A new study has found out that battery electric vehicles have by far the lowest life-cycle greenhouse gas emissions (GHG).
The analysis conducted by the International Council on Clean Transportation has analysed the European Union, the United States, China, and India, and captured the differences among those markets, which together account for about 70% of new car sales worldwide.
Only battery electric vehicles and fuel cell electric vehicles powered by renewable electricity can achieve the kind of deep reductions in emissions from transportation that conform with the Paris Agreement’s goal of keeping global warming well below 2 °C.
There is no realistic pathway to that goal that relies on combustion-engine vehicles, including hybrids of any sort, according to ICCT researcher and the study's author Georg Bieker.
“Our aim with this study was to capture the elements that policymakers in these major markets need to fairly and critically evaluate different technology pathways for passenger cars,” he said. “We know we need transformational change to avoid the worst impacts of climate change, and the results show that certain technologies are going to be capable of delivering deep decarbonization and others are clearly not.”
The study methodology considers lifetime average carbon intensity of fuel and electricity mixes, and accounts for changes in the carbon intensity over vehicle lifetime given present energy policies. It also looks at real-world usage rather than relying on official test values to estimate fuel and electricity consumption; this is especially important in assessing emissions of plug-in hybrid electric vehicles.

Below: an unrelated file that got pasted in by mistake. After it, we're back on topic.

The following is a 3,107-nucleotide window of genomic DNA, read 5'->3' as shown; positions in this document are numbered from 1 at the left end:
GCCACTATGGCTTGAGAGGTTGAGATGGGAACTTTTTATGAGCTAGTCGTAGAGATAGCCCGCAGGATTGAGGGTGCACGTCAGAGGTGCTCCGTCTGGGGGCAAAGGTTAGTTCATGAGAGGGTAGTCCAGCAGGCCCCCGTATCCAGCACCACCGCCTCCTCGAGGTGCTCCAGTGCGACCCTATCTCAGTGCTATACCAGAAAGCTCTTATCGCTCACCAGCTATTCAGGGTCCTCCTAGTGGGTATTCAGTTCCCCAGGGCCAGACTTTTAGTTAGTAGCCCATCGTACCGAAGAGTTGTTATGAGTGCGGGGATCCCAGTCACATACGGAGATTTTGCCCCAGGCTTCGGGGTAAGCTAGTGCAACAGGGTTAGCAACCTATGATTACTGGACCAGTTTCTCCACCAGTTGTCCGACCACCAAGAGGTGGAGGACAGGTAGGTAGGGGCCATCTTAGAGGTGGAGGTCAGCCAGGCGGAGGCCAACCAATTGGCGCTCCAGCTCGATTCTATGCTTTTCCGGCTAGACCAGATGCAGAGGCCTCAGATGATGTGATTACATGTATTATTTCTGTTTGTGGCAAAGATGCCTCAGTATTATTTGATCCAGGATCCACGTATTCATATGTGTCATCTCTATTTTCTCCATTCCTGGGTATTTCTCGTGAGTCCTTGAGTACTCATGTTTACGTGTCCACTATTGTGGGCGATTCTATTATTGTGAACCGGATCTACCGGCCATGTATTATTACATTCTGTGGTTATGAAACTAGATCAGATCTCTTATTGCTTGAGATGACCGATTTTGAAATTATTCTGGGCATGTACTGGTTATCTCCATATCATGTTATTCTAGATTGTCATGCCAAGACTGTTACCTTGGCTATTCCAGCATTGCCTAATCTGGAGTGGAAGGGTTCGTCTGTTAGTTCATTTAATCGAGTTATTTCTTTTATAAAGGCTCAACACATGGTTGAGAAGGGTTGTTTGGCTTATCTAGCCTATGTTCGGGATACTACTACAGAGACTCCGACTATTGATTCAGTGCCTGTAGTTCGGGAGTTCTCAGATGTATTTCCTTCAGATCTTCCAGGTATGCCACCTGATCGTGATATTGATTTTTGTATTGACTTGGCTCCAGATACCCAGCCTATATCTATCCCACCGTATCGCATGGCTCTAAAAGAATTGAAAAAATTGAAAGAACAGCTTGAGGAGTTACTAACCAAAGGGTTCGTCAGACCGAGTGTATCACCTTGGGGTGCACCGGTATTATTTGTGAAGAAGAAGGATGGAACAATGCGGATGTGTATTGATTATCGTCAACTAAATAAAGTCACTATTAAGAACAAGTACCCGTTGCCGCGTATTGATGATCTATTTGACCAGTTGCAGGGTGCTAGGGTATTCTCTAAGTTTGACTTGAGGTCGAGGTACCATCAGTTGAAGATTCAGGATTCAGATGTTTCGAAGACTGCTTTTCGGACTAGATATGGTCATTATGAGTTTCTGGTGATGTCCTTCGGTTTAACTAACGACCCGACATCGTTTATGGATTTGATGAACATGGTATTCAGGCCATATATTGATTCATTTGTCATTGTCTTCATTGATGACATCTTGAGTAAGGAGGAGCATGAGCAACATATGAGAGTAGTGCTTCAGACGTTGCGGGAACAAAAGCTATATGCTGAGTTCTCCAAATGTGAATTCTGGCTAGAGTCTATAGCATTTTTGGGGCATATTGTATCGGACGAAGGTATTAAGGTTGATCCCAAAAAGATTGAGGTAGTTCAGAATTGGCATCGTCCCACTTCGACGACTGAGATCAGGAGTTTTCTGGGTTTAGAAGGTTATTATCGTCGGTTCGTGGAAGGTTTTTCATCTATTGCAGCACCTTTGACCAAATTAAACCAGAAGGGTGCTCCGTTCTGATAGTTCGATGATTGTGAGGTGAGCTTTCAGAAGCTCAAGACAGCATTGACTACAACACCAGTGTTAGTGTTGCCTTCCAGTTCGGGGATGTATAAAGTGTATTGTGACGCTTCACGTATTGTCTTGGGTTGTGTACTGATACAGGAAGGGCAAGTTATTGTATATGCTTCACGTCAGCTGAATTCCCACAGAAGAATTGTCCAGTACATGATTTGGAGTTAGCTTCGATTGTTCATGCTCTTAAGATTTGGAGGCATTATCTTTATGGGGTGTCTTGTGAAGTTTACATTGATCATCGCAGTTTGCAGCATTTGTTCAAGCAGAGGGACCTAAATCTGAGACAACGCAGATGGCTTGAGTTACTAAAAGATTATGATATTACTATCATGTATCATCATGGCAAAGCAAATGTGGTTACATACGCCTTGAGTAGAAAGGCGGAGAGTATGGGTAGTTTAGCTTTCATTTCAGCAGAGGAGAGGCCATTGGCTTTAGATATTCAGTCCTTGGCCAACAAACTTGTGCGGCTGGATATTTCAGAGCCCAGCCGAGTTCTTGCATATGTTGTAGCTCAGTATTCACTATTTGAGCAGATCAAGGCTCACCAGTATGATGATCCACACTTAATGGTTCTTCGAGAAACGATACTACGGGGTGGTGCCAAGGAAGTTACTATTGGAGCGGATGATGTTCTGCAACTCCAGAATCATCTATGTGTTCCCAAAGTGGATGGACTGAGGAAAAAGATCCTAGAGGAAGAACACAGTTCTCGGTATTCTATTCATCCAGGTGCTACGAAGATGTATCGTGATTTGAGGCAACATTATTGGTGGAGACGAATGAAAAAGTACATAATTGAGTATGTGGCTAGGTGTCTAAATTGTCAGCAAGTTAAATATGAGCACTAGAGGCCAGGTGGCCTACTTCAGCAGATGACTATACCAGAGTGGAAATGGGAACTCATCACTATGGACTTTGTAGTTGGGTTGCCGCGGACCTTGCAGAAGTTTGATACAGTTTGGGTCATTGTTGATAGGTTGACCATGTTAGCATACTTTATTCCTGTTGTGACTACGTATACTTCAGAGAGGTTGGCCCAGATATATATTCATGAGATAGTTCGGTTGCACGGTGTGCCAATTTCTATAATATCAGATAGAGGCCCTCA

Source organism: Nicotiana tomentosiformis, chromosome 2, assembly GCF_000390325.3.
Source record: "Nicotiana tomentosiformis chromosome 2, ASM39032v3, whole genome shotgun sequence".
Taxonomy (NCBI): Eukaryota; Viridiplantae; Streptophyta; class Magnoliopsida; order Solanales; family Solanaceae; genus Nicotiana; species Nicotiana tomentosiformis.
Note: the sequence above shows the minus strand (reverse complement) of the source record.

Results show that emissions over the lifetime of average medium-size BEVs registered today are already lower than comparable gasoline cars by 66%–69% in Europe, 60%–68% in the United States, 37%–45% in China, and 19%–34% in India.
Peter Mock, ICCT’s managing director for Europe has pointed to the importance of the findings to the European Union’s recently proposed changes to its passenger car CO2 emission regulation.
“The results highlight the importance of grid decarbonization alongside vehicle electrification,” he said. “The life-cycle GHG performance of electric cars will improve as grids decarbonize, and regulations that promote electrification are crucial to capturing the future benefits of renewable energy.
The ICCT has recommended that the registration of new combustion engine vehicles should be phased out in the 2030–2035 timeframe. Given the average vehicle lifetimes of 15–18 years, only those technologies that can achieve a deep decarbonization of the global car fleet by 2050 should be produced and registered by about 2030–2035.
The study warned that BEVs powered by renewable electricity and FCEVs fuelled by green hydrogen are the only two technology pathways that qualify. Meanwhile, hybridization can be utilized to reduce the fuel consumption of new internal combustion engine vehicles registered over the next decade, but neither HEVs nor PHEVs provide the magnitude of reduction in greenhouse gas emissions needed in the long term.